Employees Need Time, Not Money, For Vaccination

Companies that want to boost inoculation among their employees should keep in mind the downsides of offering financial incentives. Some best practices for boards and management to consider.

There’s no question that employers have a stake in Covid-19 vaccinations. Greater numbers of vaccinated employees keep workplaces and communities safe, decrease absence, and help maintain the momentum of our economic recovery. Employers are considering what role incentives can play in increasing vaccination rates. Paid time off for vaccination and time to recover from any side effects are likely to reduce vaccination barriers. Financial incentives are likely to have a small impact at best, and employers should avoid them.

• Provide paid time off.

Offering paid time off for those who get vaccinated addresses a root cause of vaccine hesitancy for many who are not opposed to vaccination but worry about potential income loss or adverse performance review. Whether for vaccination itself or time to recover from side effects, providing paid time off eliminates the trade-off between their job and their susceptibility to a potentially deadly virus. Many of those at highest risk of being infected with Covid at work are hourly workers who can least afford a smaller paycheck or losing their job.

Additionally, shift workers often lack the scheduling flexibility to get two immunizations three to four weeks apart. Providing flexible paid time off for vaccination sends a powerful signal to managers to encourage those they supervise to take the time off necessary to be immunized.

Payment for time away from work for vaccination can be easily administered through regular payroll and is likely to be perceived as “fair” by all, even those who choose not to be vaccinated. The federal government will defray the cost of this for small businesses, too. The American Rescue Plan includes a tax credit to underwrite the cost of paid time off for vaccination for companies with under 500 employees.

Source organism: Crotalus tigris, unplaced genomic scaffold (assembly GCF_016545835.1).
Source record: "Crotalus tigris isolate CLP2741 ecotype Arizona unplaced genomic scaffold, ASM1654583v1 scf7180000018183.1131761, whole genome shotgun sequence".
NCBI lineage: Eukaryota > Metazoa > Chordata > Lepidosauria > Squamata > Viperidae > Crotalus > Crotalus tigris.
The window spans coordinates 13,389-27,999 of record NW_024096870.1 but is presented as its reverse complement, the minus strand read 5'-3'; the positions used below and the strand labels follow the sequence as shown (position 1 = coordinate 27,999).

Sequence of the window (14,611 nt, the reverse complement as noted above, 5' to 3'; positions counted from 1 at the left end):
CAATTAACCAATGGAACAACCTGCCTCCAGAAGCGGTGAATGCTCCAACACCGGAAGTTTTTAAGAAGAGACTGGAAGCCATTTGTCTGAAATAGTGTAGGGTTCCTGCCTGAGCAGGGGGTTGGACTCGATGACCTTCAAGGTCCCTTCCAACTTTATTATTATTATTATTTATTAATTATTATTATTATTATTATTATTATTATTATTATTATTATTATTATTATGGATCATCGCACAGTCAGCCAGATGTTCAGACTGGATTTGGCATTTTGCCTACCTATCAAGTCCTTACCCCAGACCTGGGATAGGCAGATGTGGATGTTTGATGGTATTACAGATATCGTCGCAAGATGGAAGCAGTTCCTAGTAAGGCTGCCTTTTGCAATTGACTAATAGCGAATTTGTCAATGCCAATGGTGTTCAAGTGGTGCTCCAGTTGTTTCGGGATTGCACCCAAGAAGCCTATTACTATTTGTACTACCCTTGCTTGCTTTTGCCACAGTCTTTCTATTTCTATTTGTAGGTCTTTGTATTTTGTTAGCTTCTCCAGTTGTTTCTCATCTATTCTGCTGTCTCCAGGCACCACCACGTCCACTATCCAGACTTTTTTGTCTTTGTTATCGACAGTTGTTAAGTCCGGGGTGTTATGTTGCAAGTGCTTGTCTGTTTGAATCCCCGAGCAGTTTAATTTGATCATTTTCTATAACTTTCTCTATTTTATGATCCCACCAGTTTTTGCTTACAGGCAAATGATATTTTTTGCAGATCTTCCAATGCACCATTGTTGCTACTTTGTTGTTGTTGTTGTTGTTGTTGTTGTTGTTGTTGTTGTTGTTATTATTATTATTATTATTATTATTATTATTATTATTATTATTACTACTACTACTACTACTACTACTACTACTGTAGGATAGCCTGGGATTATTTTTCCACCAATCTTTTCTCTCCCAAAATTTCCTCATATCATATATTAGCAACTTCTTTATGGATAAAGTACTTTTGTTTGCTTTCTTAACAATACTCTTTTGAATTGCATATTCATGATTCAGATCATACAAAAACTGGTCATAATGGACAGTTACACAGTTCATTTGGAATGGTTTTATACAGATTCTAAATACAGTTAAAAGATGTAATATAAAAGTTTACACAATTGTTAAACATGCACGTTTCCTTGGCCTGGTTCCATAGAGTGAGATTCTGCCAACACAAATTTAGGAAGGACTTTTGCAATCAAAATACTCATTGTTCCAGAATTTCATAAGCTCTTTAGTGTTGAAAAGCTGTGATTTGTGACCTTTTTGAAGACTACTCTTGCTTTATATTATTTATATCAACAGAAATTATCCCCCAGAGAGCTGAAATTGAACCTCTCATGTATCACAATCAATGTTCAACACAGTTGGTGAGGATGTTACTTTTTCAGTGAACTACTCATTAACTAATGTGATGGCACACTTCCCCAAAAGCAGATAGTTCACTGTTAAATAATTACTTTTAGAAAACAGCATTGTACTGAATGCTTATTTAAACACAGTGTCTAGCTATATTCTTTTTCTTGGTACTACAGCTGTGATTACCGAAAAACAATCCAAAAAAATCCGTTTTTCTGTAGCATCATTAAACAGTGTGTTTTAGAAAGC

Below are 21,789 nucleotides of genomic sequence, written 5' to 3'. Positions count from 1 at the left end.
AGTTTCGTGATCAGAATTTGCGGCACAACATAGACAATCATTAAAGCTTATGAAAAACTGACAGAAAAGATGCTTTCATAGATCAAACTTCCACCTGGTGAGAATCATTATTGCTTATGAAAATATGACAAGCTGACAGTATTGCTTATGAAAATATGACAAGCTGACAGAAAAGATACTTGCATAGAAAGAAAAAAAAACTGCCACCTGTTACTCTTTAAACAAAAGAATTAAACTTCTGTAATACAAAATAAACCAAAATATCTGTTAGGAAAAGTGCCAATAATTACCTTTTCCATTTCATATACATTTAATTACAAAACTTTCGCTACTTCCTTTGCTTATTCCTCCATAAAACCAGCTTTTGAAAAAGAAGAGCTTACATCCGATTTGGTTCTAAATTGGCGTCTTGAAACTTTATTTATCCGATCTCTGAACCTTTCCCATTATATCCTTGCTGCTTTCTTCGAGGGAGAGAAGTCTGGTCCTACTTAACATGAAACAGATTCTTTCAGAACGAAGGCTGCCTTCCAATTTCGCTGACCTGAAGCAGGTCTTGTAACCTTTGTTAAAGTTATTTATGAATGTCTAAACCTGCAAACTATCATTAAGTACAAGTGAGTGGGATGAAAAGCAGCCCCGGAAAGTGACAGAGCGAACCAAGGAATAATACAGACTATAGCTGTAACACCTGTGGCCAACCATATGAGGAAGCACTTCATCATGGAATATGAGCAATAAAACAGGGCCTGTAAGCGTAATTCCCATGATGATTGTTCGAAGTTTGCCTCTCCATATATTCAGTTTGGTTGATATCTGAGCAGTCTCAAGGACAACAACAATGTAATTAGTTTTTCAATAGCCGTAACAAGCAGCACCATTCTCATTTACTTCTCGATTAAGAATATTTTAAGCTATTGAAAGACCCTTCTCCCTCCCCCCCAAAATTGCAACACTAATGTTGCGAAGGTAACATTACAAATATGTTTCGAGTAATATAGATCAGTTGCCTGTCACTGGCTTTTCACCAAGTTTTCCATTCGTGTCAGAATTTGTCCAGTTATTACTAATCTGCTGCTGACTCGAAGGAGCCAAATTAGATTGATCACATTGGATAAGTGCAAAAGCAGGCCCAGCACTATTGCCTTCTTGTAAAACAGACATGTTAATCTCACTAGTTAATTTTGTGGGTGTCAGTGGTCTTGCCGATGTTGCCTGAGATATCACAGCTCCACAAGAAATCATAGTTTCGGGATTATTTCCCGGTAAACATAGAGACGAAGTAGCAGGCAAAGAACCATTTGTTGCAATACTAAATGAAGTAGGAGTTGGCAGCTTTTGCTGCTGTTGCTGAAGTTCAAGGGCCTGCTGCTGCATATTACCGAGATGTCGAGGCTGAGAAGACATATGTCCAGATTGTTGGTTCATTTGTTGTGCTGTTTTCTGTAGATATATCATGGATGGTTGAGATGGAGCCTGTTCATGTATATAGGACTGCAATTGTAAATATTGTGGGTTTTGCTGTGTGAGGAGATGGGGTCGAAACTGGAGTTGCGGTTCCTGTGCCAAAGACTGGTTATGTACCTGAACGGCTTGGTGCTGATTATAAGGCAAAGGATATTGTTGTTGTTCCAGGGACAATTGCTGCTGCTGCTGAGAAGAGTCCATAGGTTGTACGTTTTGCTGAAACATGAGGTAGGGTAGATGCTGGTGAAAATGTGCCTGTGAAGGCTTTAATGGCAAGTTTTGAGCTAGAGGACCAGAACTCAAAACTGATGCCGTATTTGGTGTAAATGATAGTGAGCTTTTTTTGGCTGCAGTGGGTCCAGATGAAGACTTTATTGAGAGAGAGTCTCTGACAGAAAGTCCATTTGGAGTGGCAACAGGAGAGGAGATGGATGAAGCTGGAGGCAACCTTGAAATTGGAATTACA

• Steer clear of cash payments.

Many employers are considering whether to provide cash payments to their employees to encourage them to be vaccinated. The value of getting employees vaccinated is high, so why not pay employees to protect themselves, the community, and the workplace? Offering financial incentives is unlikely to compel higher rates of vaccinations, and employers would do well to avoid them.

There are few published studies of the impact of financial incentives on vaccine uptake, and most of these are not done in the context of employment. Studies have shown mixed results. Researchers found an increase of 9.4% in vaccination rates with a small employer financial incentive coupled with a robust communication effort – the financial incentive was not studied separately. A separate test of a mobile app to encourage vaccination showed that adding a financial incentive to messaging did not increase vaccine uptake.  Recent studies that show that some would be more likely to seek a Covid vaccine for a $100 incentive find that the incentive would make others less likely to get vaccinated.

Employers considering cash incentives beyond payment for time lost from work will have the unenviable task of finding an elusive and perhaps non-existent “sweet spot” of the optimal incentive amount. Too small an incentive might not garner sufficient employee attention, while too large an incentive could inadvertently signal that Covid vaccines are undesirable. Employees are accustomed to receiving incremental cash payments as a reward for a risky or undesirable undertaking, like working on holidays or performing dangerous tasks. It would not be wise to equate the vaccine with hazard pay. Additionally, there is probably no amount of financial incentive that would, by itself, convince those who are adamantly opposed to vaccination. Therefore, financial incentives are not likely to permanently obviate the need for mandates in work settings where unvaccinated workers can pose a mortal threat to others.